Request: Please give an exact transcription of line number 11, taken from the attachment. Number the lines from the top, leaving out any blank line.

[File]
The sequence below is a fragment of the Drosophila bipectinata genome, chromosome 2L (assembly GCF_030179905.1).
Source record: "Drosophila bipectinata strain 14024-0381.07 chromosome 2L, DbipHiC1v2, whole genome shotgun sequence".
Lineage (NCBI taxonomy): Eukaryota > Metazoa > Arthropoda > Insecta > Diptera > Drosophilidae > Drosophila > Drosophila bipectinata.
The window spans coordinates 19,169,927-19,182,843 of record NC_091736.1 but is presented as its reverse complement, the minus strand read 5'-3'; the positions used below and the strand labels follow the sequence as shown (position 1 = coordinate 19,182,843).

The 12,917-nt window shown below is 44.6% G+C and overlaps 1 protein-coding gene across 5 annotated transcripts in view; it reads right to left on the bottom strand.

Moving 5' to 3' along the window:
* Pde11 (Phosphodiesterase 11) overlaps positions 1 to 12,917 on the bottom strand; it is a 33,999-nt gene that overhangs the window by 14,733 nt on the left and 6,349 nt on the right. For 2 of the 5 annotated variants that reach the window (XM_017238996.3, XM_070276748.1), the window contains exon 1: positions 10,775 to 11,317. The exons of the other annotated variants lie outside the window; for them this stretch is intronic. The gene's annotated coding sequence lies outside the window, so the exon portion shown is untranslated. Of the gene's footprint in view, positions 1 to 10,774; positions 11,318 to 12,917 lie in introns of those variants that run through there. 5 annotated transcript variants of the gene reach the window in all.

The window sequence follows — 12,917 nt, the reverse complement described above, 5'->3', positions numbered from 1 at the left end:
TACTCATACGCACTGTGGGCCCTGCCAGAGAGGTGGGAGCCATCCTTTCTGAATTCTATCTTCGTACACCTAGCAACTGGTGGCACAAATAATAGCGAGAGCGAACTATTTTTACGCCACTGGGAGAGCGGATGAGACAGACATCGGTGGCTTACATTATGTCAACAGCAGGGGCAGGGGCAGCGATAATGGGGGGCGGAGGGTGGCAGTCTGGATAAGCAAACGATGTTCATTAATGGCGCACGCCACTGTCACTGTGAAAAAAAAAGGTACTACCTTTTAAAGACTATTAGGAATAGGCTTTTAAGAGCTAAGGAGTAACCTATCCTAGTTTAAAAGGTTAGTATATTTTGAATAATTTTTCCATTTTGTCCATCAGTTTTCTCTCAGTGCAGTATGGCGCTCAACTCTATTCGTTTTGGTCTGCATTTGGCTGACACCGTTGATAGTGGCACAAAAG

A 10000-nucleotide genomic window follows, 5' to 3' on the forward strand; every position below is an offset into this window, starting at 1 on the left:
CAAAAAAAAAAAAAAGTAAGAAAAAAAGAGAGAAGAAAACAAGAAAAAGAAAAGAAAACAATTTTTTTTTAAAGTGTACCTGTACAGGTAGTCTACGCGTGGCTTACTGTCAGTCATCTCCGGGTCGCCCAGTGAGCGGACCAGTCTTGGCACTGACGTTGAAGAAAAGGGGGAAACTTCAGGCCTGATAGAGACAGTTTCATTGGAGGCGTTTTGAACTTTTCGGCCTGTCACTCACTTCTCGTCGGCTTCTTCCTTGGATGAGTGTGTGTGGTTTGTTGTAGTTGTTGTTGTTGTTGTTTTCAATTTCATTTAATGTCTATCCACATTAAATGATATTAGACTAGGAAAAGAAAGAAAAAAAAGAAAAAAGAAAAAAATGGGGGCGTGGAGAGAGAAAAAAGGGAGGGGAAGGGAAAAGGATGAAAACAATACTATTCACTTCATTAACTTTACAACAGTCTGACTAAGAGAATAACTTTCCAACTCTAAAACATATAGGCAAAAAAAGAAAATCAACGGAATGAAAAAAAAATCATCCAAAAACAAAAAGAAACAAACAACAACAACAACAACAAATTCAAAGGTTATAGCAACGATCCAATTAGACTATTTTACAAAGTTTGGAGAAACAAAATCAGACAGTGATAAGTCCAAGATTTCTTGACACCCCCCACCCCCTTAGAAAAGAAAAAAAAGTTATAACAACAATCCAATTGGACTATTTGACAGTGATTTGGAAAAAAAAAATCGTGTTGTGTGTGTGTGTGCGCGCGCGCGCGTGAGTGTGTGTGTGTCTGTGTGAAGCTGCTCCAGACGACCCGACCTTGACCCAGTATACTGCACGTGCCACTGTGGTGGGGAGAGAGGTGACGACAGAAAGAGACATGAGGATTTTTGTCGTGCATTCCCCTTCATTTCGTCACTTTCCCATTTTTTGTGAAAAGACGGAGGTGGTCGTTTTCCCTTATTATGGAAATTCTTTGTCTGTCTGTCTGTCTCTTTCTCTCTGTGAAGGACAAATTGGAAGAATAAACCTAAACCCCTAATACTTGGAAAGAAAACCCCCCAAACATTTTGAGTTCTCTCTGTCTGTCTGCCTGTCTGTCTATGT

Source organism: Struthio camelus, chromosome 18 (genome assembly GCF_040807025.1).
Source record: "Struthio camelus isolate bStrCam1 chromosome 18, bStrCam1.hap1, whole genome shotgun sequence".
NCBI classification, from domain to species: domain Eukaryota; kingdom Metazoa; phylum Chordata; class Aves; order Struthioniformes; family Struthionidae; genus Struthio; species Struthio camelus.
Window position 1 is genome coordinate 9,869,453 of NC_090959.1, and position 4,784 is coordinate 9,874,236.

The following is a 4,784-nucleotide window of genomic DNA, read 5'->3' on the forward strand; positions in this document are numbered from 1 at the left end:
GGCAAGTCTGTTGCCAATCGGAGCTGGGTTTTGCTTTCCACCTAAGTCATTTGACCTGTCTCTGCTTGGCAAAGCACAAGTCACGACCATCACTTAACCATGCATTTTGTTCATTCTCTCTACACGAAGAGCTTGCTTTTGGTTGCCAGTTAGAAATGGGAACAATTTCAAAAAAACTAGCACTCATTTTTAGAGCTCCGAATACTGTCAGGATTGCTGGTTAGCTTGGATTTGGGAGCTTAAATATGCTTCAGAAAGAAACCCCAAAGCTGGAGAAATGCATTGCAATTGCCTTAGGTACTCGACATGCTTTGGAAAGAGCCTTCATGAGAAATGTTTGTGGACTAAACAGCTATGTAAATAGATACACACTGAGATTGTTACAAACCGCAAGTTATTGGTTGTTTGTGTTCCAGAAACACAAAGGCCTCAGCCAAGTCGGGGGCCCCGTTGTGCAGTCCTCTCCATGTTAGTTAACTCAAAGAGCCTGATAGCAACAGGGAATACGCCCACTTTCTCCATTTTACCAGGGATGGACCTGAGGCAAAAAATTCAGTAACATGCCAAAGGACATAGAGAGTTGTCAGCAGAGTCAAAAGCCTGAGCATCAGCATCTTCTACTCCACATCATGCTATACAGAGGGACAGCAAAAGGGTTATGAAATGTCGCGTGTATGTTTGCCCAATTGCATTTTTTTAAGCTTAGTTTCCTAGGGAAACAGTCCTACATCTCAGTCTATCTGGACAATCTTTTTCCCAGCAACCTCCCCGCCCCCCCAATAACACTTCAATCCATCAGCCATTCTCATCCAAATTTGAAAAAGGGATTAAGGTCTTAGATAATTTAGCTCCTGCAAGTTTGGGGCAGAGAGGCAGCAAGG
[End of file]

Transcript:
CAAAAAAAAAAAAAAGTAAGAAAAAAAGAGAGAAGAAAACAAGAAAAAGAAAAGAAAACAATTTTTTTTTAAAGTGTACCTGTACAGGTAGTCTACGCGTGGCTTACTGTCAGTCATCTCCGGGTCGCCCAGTGAGCGGACCAGTCTTGGCACTGACGTTGAAGAAAAGGGGGAAACTTCAGGCCTGATAGAGACAGTTTCATTGGAGGCGTTTTGAACTTTTCGGCCTGTCACTCACTTCTCGTCGGCTTCTTCCTTGGATGAGTGTGTGTGGTTTGTTGTAGTTGTTGTTGTTGTTGTTTTCAATTTCATTTAATGTCTATCCACATTAAATGATATTAGACTAGGAAAAGAAAGAAAAAAAAGAAAAAAGAAAAAAATGGGGGCGTGGAGAGAGAAAAAAGGGAGGGGAAGGGAAAAGGATGAAAACAATACTATTCACTTCATTAACTTTACAACAGTCTGACTAAGAGAATAACTTTCCAACTCTAAAACATATAGGCAAAAAAAGAAAATCAACGGAATGAAAAAAAAATCATCCAAAAACAAAAAGAAACAAACAACAACAACAACAACAAATTCAAAGGTTATAGCAACGATCCAATTAGACTATTTTACAAAGTTTGGAGAAACAAAATCAGACAGTGATAAGTCCAAGATTTCTTGACACCCCCCACCCCCTTAGAAAAGAAAAAAAAGTTATAACAACAATCCAATTGGACTATTTGACAGTGATTTGGAAAAAAAAAATCGTGTTGTGTGTGTGTGTGCGCGCGCGCGCGTGAGTGTGTGTGTGTCTGTGTGAAGCTGCTCCAGACGACCCGACCTTGACCCAGTATACTGCACGTGCCACTGTGGTGGGGAGAGAGGTGACGACAGAAAGAGACATGAGGATTTTTGTCGTGCATTCCCCTTCATTTCGTCACTTTCCCATTTTTTGTGAAAAGACGGAGGTGGTCGTTTTCCCTTATTATGGAAATTCTTTGTCTGTCTGTCTGTCTCTTTCTCTCTGTGAAGGACAAATTGGAAGAATAAACCTAAACCCCTAATACTTGGAAAGAAAACCCCCCAAACATTTTGAGTTCTCTCTGTCTGTCTGCCTGTCTGTCTATGT